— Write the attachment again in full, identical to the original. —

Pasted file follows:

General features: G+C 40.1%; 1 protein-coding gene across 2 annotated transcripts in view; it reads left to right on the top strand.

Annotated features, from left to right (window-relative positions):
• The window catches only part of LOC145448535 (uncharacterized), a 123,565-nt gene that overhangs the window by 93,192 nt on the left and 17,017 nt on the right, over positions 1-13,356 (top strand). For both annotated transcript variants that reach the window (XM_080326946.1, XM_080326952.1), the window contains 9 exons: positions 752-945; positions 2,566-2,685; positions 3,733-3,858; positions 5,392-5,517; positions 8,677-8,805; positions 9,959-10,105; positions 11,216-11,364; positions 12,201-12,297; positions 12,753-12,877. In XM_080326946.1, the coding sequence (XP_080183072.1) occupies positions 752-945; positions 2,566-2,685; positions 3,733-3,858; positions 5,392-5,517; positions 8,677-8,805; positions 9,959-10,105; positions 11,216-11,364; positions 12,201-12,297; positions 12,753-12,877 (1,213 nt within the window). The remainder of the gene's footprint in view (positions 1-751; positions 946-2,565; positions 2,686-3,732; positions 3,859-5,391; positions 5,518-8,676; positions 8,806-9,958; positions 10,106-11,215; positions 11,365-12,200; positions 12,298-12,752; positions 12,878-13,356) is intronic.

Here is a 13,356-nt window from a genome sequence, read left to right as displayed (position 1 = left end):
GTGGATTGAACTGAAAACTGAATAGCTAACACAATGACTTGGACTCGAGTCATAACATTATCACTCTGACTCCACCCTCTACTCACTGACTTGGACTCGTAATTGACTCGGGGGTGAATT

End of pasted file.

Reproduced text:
General features: G+C 40.1%; 1 protein-coding gene across 2 annotated transcripts in view; it reads left to right on the top strand.

Annotated features, from left to right (window-relative positions):
• The window catches only part of LOC145448535 (uncharacterized), a 123,565-nt gene that overhangs the window by 93,192 nt on the left and 17,017 nt on the right, over positions 1-13,356 (top strand). For both annotated transcript variants that reach the window (XM_080326946.1, XM_080326952.1), the window contains 9 exons: positions 752-945; positions 2,566-2,685; positions 3,733-3,858; positions 5,392-5,517; positions 8,677-8,805; positions 9,959-10,105; positions 11,216-11,364; positions 12,201-12,297; positions 12,753-12,877. In XM_080326946.1, the coding sequence (XP_080183072.1) occupies positions 752-945; positions 2,566-2,685; positions 3,733-3,858; positions 5,392-5,517; positions 8,677-8,805; positions 9,959-10,105; positions 11,216-11,364; positions 12,201-12,297; positions 12,753-12,877 (1,213 nt within the window). The remainder of the gene's footprint in view (positions 1-751; positions 946-2,565; positions 2,686-3,732; positions 3,859-5,391; positions 5,518-8,676; positions 8,806-9,958; positions 10,106-11,215; positions 11,365-12,200; positions 12,298-12,752; positions 12,878-13,356) is intronic.

Here is a 13,356-nt window from a genome sequence, read left to right as displayed (position 1 = left end):
GTGGATTGAACTGAAAACTGAATAGCTAACACAATGACTTGGACTCGAGTCATAACATTATCACTCTGACTCCACCCTCTACTCACTGACTTGGACTCGTAATTGACTCGGGGGTGAATT